Big Sur in One Weekend
Big Sur is a magical city along the California coastline featuring stark cliffs, endless oceans, beautiful bridges, and gorgeous greenery. We highly recommend taking the road trip up the CA Highway 1 to take in the beauty of the ocean and surrounding mountains. For a full road trip itinerary from Los Angeles to Big Sur, check out our blog post on our favorite places to stop!
What To Pack:
For more information on what to pack for your trip to Big Sur, head on over to our Camping Gear Guide!
Places to Stay in Big Sur:
There are several campgrounds throughout the entire area. We usually do not make reservations at them because they are usually at capacity due to high demand. However, if you’re lucky enough to score a spot, we recommend checking the following ones out! We usually stay off either a dirt road by Plasket Creek Campground or off of a pull out along Nacimiento Ferguson road.
- Andrew Molera State Park: offers 24 tent sites, picnic tables, and good surfing!
- Big Sur Campground & Cabins: Year-round family camping in the redwood trees along the Big Sur River! It offers both tent camping and RV camping with water and electric hookups as well as a dump station
- Riverside Campground & Cabins: One of the dog-friendly campgrounds that offers both RV & tent camping as well as limited cabins.
- cozy cabins nestled in majestic redwoods along the Big Sur River.
- Fernwood Campground: One of the less primitive campgrounds. It offers Tent and RV camping on both sides of the Big Sur River as well as forest cabins with kitchens. It has WiFi and restaurants nearby.
- Plaskett Creek Campground: Open seasonally in winter and summer, and has 44 sites!
- Kirk Creek Campground: Offers 34 campsites where you can hike and bike! It is first-come, first-served, and reserved.
- Julia Pfeiffer Burns State Park: Has very limited, but popular campgrounds that require early reservations.
- Limekiln State Park: Offers 33 campsites featuring amazing views of the Big Sur coastline.
- Pfeiffer Big Sur State Park: Offers 169 campsites with no hookups available; however, there are picnic tables.
- Ponderosa Campground: Great for fishing! Enjoy mountain trout stream located under a canopy of trees. Open year-round. Bring water in winter.
- Treebones Resort: Less of a campground per se, offering 16 yurts and 5 campsites with amenities including gas fireplaces, swimming pool, hot tub, massage services, gift shop, and restaurants
- Ventana Campground: A Tent Only Campground! Each campsite has a picnic table and a fire ring with water faucets a short walk away.
“Attractions” To Visit:
Bixsby Bridge: One of the most photographed areas of Big Sur, and it’s easy to see why. It’s one of the highest concrete bridges in the world and one of the most picturesque along the ocean.
Pfeiffer Beach: If you are going to attempt hitting this beach in Big Sur, make sure to get here EARLY to reserve a parking spot, especially in the restricted times of COVID-19. By 11-12pm, they hardly have any spots left and they open around sunrise. So, definitely recommend getting there right after sunrise or in the early morning to enjoy the beautiful views.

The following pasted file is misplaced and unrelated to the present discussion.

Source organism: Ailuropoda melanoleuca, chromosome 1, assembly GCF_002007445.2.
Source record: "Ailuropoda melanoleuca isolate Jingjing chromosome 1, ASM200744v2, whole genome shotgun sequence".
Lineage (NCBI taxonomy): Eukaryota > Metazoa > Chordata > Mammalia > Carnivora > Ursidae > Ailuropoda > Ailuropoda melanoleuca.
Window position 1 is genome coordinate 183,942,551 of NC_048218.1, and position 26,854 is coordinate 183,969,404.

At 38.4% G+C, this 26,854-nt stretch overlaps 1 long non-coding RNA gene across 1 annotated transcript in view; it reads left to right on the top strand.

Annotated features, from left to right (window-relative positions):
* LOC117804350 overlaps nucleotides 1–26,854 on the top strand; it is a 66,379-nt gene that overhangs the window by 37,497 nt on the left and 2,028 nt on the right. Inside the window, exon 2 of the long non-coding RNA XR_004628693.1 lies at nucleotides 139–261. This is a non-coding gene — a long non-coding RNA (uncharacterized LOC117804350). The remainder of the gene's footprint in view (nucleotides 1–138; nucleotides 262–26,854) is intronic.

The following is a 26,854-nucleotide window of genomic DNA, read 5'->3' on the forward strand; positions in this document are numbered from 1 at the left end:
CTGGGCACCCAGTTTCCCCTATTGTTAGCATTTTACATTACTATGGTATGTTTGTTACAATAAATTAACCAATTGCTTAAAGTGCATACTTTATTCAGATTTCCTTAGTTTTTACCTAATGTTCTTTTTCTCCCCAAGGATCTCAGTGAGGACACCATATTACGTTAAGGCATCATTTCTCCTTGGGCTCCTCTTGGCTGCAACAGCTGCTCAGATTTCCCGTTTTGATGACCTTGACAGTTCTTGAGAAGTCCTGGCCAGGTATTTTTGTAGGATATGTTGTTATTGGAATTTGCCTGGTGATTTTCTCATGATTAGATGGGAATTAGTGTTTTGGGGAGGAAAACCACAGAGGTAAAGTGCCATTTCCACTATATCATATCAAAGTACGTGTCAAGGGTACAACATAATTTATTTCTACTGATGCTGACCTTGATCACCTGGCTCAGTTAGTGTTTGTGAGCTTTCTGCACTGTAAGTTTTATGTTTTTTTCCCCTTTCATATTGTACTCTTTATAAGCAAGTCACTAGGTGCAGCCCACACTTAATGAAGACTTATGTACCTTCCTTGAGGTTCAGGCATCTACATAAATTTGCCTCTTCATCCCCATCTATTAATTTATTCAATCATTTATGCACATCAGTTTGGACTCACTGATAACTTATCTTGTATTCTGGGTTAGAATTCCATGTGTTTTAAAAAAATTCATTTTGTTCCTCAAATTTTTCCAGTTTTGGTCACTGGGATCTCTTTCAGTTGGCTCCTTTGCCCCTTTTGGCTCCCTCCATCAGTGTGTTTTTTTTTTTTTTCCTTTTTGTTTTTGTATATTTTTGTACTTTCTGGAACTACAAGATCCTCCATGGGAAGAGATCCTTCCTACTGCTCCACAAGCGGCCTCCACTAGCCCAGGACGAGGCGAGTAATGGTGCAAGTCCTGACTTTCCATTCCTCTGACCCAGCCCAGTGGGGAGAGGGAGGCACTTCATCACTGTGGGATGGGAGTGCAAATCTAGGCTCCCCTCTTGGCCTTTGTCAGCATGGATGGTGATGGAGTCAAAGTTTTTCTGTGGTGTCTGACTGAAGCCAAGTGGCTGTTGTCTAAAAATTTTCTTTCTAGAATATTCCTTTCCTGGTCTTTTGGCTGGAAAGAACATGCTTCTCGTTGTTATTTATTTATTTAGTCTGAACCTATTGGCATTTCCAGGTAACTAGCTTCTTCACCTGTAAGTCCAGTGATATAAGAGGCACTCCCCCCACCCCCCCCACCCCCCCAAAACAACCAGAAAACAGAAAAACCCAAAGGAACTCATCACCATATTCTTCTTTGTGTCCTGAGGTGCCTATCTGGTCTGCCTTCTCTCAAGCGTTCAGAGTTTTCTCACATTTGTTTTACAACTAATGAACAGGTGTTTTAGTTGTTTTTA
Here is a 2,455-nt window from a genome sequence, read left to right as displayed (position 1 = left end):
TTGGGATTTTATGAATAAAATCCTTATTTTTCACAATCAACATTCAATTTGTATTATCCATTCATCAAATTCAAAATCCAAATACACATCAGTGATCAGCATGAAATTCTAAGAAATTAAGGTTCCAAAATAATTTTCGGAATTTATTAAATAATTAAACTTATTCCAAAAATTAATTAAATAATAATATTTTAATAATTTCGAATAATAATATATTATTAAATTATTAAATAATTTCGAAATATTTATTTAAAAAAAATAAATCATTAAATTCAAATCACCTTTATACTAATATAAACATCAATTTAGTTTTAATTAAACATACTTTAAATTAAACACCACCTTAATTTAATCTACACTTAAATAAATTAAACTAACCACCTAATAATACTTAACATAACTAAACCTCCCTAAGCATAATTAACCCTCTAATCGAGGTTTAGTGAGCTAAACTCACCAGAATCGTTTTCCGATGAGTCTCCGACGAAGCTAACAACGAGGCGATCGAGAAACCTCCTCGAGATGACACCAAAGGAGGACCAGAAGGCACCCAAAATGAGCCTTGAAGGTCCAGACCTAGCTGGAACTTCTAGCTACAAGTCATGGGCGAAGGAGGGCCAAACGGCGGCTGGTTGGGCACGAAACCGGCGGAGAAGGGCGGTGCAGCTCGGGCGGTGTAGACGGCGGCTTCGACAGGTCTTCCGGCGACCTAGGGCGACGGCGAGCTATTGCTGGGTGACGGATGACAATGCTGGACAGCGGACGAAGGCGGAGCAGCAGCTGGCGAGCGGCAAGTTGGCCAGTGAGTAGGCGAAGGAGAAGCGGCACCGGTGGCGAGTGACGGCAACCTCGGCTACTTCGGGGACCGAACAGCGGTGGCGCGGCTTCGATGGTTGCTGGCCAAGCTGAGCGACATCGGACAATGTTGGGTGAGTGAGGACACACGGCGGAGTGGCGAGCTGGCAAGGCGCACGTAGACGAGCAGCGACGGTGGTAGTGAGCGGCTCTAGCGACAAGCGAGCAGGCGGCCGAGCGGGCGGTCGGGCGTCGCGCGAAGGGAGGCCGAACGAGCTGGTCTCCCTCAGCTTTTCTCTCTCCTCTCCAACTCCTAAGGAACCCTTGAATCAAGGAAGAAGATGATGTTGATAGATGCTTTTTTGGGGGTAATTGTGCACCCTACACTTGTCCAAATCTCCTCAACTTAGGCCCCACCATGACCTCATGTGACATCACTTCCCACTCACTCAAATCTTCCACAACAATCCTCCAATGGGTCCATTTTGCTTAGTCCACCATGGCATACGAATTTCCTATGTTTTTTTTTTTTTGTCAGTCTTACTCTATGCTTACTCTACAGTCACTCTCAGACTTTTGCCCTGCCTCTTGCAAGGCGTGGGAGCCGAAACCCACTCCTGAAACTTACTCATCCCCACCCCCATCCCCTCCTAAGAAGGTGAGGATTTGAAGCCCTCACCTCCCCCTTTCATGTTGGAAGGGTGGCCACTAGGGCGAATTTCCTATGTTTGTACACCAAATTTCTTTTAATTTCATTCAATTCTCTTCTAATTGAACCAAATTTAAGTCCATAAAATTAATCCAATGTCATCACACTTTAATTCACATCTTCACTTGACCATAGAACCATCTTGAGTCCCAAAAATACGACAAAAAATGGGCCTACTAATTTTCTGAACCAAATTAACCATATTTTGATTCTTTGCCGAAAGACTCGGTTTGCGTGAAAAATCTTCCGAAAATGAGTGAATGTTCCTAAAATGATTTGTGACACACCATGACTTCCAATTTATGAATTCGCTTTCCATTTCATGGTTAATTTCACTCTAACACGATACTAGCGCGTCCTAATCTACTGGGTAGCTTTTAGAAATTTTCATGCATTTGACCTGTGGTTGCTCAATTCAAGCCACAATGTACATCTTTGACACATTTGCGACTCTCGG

Henry Miller Library: It’s a little library that occasionally has some live music along Highway 1. Occasionally kind of creepy, but also a really cool spot to check out! There’s some very interesting books available and some interesting art pieces around the area.
McWay Falls: It is definitely one of the most beautiful coastal waterfalls, and the only fresh water one that flows straight into salt water!
Elephant Seals: If you are driving up from Southern California to Big Sur, you have to stop to see the Elephant Seals along the coastal side of Highway 1. Stephen almost lost it of how funny they are to watch when they move. Even if it’s for a couple minutes, they offer some comic relief. It’s also amazing to realize the sheer size of these creatures.
Ragged Point: The perfect first stop to see the stunning Big Sur Coastline along the way up to Big Sur proper. Ragged Point is a perfect place to grab a coffee or a bite to eat and take a walk to stretch your legs! They have a very nice view of the coast and a super peaceful vibe to take in nature’s beauty.
Hikes to Do Around Big Sur
Buzzard’s Roost: This as about a 4 mile hike round trip and super manageable up some switchbacks! Unfortunately, it was cloudy when we reached the top, but on a sunny day, it could make for some insane views!
Partington Cove: Our favorite short little hike, probably around a mile down to one of the Big Sur beaches. We love coming down here and enjoying a drink or snack to watch the waves. The water here is SO blue and stunning as well.
Valley View: We didn’t actually do this hike, but the Park Rangers said that they definitely recommended checking this out. However, it’s apparently one of the top 2 most trafficked trails. Both Valley View and Buzzard’s Roost start out of Pfeiffer Big Sur State Park.
Best Time To Visit Big Sur:
Year-Round Big Sur is absolutely lovely, whether it’s sunny or cloudy. During the winter, you’ll likely have the best photo lighting and optimal positions of the sun for shooting sunrise/sunset if you’re a photographer! Otherwise, we love going in the summer just to go and relax in the nice warm weather! Usually, the peak season is April-October, so you might have a better shot at getting a campground reservation on the off-months!